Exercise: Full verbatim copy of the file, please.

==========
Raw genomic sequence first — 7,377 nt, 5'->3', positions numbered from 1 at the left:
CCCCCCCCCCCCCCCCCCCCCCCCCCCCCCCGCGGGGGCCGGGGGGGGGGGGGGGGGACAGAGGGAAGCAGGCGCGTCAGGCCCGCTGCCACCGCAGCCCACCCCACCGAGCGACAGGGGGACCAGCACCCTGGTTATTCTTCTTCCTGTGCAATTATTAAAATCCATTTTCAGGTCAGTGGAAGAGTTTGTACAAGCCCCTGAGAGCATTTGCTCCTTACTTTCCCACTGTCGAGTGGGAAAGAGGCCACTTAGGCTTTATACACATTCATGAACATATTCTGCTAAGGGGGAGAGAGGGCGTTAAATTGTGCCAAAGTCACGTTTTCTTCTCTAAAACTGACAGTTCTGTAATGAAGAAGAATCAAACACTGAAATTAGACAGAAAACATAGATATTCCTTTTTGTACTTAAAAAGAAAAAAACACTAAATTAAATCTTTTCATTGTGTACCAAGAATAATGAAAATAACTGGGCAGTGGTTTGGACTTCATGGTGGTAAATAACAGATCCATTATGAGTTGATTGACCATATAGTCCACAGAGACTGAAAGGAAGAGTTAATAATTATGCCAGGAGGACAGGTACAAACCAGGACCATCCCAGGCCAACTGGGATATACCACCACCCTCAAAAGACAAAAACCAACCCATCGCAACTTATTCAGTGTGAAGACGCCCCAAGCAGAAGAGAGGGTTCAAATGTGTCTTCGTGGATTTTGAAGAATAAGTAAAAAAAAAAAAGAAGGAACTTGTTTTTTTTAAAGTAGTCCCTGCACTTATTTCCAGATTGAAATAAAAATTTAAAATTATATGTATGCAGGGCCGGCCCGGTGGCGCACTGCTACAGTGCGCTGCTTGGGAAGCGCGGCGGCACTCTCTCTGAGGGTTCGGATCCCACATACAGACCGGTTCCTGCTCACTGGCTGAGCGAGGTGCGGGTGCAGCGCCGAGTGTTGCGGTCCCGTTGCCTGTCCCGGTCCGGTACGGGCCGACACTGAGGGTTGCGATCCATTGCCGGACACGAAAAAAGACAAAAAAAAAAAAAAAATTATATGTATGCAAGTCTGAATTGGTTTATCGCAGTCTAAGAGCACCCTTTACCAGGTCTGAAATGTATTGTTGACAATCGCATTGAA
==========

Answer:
Raw genomic sequence first — 7,377 nt, 5'->3', positions numbered from 1 at the left:
CCCCCCCCCCCCCCCCCCCCCCCCCCCCCCCGCGGGGGCCGGGGGGGGGGGGGGGGGACAGAGGGAAGCAGGCGCGTCAGGCCCGCTGCCACCGCAGCCCACCCCACCGAGCGACAGGGGGACCAGCACCCTGGTTATTCTTCTTCCTGTGCAATTATTAAAATCCATTTTCAGGTCAGTGGAAGAGTTTGTACAAGCCCCTGAGAGCATTTGCTCCTTACTTTCCCACTGTCGAGTGGGAAAGAGGCCACTTAGGCTTTATACACATTCATGAACATATTCTGCTAAGGGGGAGAGAGGGCGTTAAATTGTGCCAAAGTCACGTTTTCTTCTCTAAAACTGACAGTTCTGTAATGAAGAAGAATCAAACACTGAAATTAGACAGAAAACATAGATATTCCTTTTTGTACTTAAAAAGAAAAAAACACTAAATTAAATCTTTTCATTGTGTACCAAGAATAATGAAAATAACTGGGCAGTGGTTTGGACTTCATGGTGGTAAATAACAGATCCATTATGAGTTGATTGACCATATAGTCCACAGAGACTGAAAGGAAGAGTTAATAATTATGCCAGGAGGACAGGTACAAACCAGGACCATCCCAGGCCAACTGGGATATACCACCACCCTCAAAAGACAAAAACCAACCCATCGCAACTTATTCAGTGTGAAGACGCCCCAAGCAGAAGAGAGGGTTCAAATGTGTCTTCGTGGATTTTGAAGAATAAGTAAAAAAAAAAAAGAAGGAACTTGTTTTTTTTAAAGTAGTCCCTGCACTTATTTCCAGATTGAAATAAAAATTTAAAATTATATGTATGCAGGGCCGGCCCGGTGGCGCACTGCTACAGTGCGCTGCTTGGGAAGCGCGGCGGCACTCTCTCTGAGGGTTCGGATCCCACATACAGACCGGTTCCTGCTCACTGGCTGAGCGAGGTGCGGGTGCAGCGCCGAGTGTTGCGGTCCCGTTGCCTGTCCCGGTCCGGTACGGGCCGACACTGAGGGTTGCGATCCATTGCCGGACACGAAAAAAGACAAAAAAAAAAAAAAAATTATATGTATGCAAGTCTGAATTGGTTTATCGCAGTCTAAGAGCACCCTTTACCAGGTCTGAAATGTATTGTTGACAATCGCATTGAA